Serena and Pete have hearts as big as the world. Serena’s father expressed it in his own unique way: “She’s a young Mike Tyson. She feel like a pit bulldog…” Her father also said that Serena should go home because she now had a tear in her calf.
Amelie Mauresmo is going home. She lost her fourth round match to Nicole Vaidisova. Mauresmo was up a break in the first set when Vaidisova started coming to the net despite the fact that it’s not her favorite place in the world. It energized Vaidisova’s game and her confidence to the point that her serve – that had not been working well – started popping.
James Blake should take note. He failed to change his strategy against Juan Carlos Ferrero when Ferrero started taking over their third round match and now he’s on his way home too.
Mauresmo lost that first set in a tiebreaker but fought back to take the second set. In the third set she was down a break at 1-4 when she hit two double faults. The serve on the second point was actually good but she was too discouraged to challenge it. She followed that up with a forehand drop shot that cried uncle and it was all over.
Before Amelie won her first slam I said she’d win her first slam and that would be such a great accomplishment that one would suffice. I was almost right. The first one didn’t count because Justine Henin gave it to her by retiring at the 2006 Australian Open. Mauremso beat Justine for real in Wimbledon the same year and now it looks like that was enough.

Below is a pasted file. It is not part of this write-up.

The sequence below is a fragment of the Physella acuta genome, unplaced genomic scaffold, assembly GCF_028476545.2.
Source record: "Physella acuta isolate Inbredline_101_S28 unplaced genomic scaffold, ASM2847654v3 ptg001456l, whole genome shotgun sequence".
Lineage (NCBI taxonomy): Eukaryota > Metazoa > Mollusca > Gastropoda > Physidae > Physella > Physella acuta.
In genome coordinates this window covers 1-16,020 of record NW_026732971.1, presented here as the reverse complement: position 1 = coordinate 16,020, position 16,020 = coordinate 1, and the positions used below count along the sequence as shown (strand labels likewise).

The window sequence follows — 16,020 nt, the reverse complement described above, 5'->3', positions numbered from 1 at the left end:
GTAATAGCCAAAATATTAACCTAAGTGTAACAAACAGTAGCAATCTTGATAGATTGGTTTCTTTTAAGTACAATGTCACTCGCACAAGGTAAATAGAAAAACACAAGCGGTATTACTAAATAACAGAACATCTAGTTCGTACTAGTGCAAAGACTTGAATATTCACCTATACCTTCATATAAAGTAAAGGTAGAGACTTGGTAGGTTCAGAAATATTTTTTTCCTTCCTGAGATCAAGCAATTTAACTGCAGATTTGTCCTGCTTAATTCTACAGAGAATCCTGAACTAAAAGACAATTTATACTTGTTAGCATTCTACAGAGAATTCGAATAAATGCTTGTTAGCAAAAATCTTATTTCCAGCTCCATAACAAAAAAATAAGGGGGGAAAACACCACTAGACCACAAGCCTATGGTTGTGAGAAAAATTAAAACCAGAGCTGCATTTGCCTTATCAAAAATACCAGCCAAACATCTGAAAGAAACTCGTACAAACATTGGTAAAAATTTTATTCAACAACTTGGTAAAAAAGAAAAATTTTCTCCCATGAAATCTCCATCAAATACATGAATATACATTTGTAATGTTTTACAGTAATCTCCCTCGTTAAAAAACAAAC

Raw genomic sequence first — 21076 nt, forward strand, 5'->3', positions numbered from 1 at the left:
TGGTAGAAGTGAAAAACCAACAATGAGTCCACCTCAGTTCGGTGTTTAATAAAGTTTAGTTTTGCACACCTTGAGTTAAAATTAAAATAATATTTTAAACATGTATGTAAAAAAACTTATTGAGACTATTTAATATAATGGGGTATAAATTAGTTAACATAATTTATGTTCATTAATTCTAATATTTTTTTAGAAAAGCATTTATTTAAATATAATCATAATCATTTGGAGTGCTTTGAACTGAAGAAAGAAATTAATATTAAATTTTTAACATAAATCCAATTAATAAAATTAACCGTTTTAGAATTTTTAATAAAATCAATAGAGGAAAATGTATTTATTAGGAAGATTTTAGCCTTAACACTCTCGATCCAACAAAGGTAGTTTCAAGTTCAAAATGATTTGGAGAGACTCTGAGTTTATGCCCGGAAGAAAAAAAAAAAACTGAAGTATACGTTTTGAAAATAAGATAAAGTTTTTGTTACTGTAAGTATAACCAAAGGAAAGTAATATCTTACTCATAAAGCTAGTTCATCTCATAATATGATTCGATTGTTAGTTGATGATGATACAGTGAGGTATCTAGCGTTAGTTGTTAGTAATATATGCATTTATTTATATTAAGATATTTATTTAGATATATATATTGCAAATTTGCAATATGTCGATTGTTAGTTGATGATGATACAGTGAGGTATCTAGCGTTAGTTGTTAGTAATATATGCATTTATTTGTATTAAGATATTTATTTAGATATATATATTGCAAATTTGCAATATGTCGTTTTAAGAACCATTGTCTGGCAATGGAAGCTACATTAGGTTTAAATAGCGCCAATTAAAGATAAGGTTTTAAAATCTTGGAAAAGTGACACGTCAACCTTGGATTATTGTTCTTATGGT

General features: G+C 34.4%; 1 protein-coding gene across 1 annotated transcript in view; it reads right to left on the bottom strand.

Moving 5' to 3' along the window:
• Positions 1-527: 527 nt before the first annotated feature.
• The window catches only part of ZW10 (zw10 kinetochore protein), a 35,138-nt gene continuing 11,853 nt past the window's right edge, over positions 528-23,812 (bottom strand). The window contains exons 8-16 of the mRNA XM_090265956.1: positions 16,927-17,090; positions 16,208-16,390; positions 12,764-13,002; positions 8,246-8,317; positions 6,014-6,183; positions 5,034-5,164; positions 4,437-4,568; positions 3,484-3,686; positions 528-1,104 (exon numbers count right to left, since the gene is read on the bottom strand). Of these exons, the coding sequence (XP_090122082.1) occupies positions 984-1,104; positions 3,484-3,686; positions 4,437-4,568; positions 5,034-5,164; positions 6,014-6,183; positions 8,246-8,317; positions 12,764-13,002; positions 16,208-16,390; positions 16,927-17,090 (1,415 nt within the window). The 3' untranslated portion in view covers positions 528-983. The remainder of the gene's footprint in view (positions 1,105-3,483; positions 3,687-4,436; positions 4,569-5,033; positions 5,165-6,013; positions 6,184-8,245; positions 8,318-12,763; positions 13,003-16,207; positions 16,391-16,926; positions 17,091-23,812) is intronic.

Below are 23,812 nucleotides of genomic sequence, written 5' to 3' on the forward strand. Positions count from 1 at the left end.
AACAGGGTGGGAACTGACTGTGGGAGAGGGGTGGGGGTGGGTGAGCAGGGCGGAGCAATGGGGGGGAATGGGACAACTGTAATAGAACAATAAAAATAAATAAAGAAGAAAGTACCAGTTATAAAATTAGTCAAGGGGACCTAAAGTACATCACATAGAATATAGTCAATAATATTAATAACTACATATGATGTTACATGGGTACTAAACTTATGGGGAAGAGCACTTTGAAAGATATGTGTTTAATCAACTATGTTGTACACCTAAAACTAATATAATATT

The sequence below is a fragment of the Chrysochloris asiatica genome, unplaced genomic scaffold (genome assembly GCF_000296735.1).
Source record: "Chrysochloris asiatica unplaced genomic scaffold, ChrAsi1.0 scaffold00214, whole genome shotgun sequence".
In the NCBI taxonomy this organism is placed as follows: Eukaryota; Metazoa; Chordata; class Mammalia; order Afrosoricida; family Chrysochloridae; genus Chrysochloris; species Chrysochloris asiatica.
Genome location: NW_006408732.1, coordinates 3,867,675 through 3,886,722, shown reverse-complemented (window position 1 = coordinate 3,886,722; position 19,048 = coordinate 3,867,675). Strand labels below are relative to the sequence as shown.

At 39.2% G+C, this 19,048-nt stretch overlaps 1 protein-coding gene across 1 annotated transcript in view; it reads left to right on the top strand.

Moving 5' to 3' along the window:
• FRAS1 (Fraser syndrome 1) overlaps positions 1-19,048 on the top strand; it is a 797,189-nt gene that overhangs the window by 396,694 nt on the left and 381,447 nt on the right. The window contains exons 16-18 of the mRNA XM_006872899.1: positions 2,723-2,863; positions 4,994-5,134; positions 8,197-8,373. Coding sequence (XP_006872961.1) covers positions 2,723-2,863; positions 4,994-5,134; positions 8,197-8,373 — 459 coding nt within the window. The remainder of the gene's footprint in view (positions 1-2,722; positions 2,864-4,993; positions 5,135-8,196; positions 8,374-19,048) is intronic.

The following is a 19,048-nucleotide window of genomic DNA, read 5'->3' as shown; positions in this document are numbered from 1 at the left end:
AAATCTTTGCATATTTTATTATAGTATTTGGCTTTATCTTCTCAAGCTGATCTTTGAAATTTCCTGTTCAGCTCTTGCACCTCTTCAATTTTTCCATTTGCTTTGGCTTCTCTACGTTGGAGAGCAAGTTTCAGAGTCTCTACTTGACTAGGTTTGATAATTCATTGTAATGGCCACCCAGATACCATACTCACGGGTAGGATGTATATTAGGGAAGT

Mauresmo gets to a certain place – in her match with Vaidisova that meant winning the second set and evening the match – then she says that’s enough. I’m done. That doesn’t get you a high ranking on the heart monitor.
It’ll be interesting to see where Rafael Nadal rates in the heart department. We know he has the most mental toughness but is that the same thing?
In their third round match – yes they’re still in the third round – Robin Soderling made fun of Nadal by pulling on his pants to mock Nadal’s habit of giving himself a wedgie in his long playing preparation routine. Soderling had already annoyed Nadal by stopping Nadal’s serve to get a new racket and Nadal got him back by sarcastically holding up the new tennis ball in his hand to belatedly indicate new balls.
That would be more than enough to turn Serena and Pete Sampras into your worst enemy and it was enough to push Nadal past Soderling when their match resumed, but is it enough to propel him to the final?
When Tomas Berdych played Nadal in Madrid last year, Berdych motioned to the crowd and told them to be quiet after Nadal’s homies applauded his errors. Nadal lost the match in straight sets and lectured Berdych about his manners when they met at the net. Rafa, you’re supposed to decapitate him with the ball, not lecture him. That’s not ferocity.
Maybe Nadal is too nice. Maybe he should adopt some of Serena’s attitude. When a reporter asked Serena how she’d feel if she were Hantuchova and had just lost a match to someone who could barely move, this was her answer:
If she was Serena Williams, I wouldn’t feel that bad (smiling).